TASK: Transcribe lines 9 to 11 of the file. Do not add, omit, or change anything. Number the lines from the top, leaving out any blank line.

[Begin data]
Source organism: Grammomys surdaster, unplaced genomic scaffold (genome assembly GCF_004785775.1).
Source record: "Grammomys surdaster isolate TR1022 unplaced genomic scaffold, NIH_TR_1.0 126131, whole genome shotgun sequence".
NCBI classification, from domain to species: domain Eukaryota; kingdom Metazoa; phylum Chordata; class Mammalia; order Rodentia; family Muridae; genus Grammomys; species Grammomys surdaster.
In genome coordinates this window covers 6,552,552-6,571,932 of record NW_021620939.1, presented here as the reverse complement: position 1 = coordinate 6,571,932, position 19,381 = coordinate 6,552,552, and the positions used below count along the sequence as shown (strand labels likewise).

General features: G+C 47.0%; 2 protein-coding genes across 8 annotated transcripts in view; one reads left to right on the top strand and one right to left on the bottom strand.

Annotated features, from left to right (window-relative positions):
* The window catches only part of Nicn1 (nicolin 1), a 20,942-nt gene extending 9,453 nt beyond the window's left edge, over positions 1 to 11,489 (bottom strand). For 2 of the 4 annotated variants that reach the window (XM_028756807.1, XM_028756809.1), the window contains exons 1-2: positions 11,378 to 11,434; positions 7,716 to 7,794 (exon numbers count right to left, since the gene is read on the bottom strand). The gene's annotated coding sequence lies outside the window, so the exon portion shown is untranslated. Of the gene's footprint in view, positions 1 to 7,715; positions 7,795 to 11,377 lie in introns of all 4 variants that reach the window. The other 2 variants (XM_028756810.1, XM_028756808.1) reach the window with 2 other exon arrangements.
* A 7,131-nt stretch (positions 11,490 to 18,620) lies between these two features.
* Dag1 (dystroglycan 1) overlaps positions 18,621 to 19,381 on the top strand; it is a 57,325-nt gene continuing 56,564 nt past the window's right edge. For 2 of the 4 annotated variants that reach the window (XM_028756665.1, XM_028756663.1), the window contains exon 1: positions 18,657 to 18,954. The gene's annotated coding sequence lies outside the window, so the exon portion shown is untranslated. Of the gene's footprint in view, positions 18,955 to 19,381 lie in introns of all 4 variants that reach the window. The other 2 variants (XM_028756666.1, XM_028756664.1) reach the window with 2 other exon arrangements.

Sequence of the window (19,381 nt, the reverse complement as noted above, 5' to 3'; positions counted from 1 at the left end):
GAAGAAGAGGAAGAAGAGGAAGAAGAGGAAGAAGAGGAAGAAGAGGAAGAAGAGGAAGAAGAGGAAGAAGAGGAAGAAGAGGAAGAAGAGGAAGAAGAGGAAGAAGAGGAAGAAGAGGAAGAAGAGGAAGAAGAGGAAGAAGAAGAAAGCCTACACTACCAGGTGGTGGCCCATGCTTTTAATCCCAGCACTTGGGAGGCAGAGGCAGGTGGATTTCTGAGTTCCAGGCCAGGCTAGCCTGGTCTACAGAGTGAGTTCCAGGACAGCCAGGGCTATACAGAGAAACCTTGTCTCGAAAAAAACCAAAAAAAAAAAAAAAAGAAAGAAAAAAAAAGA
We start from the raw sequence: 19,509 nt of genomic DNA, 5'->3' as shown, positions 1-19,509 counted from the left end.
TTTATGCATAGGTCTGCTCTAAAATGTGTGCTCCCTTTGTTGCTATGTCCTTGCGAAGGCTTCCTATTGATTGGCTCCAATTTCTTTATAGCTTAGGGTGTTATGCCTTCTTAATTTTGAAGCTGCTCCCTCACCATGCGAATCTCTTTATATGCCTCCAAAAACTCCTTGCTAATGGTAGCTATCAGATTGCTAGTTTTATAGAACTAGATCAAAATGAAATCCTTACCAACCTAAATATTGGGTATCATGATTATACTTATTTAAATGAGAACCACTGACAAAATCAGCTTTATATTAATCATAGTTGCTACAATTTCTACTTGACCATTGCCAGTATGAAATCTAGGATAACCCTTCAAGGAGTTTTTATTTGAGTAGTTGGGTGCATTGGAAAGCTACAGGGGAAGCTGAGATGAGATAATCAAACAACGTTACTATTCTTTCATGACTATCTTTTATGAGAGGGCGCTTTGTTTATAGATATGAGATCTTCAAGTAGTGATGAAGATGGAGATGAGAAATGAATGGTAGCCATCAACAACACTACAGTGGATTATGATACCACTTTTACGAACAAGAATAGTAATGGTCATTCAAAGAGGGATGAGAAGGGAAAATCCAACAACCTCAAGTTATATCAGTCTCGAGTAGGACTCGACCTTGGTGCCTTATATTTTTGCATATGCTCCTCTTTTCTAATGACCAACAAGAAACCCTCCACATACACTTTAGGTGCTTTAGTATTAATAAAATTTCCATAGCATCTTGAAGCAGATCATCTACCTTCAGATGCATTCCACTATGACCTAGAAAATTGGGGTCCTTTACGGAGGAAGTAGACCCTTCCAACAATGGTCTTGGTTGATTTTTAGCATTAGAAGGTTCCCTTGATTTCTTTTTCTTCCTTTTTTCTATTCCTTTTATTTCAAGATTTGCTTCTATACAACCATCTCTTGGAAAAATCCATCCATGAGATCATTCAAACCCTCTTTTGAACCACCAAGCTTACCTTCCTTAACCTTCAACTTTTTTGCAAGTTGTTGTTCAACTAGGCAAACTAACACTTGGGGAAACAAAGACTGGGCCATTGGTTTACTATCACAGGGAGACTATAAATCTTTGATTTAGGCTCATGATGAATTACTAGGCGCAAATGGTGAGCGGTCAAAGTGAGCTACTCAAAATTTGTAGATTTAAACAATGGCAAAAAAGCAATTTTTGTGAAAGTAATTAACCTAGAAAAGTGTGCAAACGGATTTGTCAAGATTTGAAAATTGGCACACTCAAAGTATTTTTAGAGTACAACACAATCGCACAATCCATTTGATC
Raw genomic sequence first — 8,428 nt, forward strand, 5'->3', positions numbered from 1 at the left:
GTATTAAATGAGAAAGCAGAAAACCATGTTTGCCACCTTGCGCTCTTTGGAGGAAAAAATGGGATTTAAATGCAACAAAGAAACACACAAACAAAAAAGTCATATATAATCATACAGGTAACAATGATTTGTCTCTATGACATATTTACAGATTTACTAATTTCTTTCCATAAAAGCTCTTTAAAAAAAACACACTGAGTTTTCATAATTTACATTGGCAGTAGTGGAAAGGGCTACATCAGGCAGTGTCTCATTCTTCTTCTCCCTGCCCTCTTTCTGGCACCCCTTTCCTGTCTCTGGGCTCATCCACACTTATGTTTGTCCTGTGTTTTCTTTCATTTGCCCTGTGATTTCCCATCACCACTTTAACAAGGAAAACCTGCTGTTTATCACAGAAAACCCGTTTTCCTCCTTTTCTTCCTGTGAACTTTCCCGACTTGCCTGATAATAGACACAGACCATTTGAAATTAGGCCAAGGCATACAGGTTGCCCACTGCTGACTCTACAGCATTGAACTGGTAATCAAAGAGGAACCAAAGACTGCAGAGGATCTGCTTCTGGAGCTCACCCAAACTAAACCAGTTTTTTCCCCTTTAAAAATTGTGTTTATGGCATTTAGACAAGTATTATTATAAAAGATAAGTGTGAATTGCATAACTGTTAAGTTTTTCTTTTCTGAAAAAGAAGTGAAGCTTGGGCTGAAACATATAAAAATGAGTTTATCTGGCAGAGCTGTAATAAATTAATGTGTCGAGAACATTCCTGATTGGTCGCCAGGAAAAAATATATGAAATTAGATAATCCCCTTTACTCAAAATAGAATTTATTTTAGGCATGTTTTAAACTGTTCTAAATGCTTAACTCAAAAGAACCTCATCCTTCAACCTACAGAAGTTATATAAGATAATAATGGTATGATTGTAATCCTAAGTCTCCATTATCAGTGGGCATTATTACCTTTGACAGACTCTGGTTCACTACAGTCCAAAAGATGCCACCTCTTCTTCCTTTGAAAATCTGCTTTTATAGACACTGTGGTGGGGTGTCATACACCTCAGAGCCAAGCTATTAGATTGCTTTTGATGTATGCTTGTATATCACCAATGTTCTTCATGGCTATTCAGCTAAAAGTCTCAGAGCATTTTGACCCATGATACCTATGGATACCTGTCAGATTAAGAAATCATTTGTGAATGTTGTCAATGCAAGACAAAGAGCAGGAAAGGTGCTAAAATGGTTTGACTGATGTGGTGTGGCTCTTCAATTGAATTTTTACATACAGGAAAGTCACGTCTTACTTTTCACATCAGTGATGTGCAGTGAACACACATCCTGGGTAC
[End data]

* Dag1 (dystroglycan 1) overlaps positions 18,621 to 19,381 on the top strand; it is a 57,325-nt gene continuing 56,564 nt past the window's right edge. For 2 of the 4 annotated variants that reach the window (XM_028756665.1, XM_028756663.1), the window contains exon 1: positions 18,657 to 18,954. The gene's annotated coding sequence lies outside the window, so the exon portion shown is untranslated. Of the gene's footprint in view, positions 18,955 to 19,381 lie in introns of all 4 variants that reach the window. The other 2 variants (XM_028756666.1, XM_028756664.1) reach the window with 2 other exon arrangements.

Sequence of the window (19,381 nt, the reverse complement as noted above, 5' to 3'; positions counted from 1 at the left end):
GAAGAAGAGGAAGAAGAGGAAGAAGAGGAAGAAGAGGAAGAAGAGGAAGAAGAGGAAGAAGAGGAAGAAGAGGAAGAAGAGGAAGAAGAGGAAGAAGAGGAAGAAGAGGAAGAAGAGGAAGAAGAGGAAGAAGAGGAAGAAGAAGAAAGCCTACACTACCAGGTGGTGGCCCATGCTTTTAATCCCAGCACTTGGGAGGCAGAGGCAGGTGGATTTCTGAGTTCCAGGCCAGGCTAGCCTGGTCTACAGAGTGAGTTCCAGGACAGCCAGGGCTATACAGAGAAACCTTGTCTCGAAAAAAACCAAAAAAAAAAAAAAAAGAAAGAAAAAAAAAGA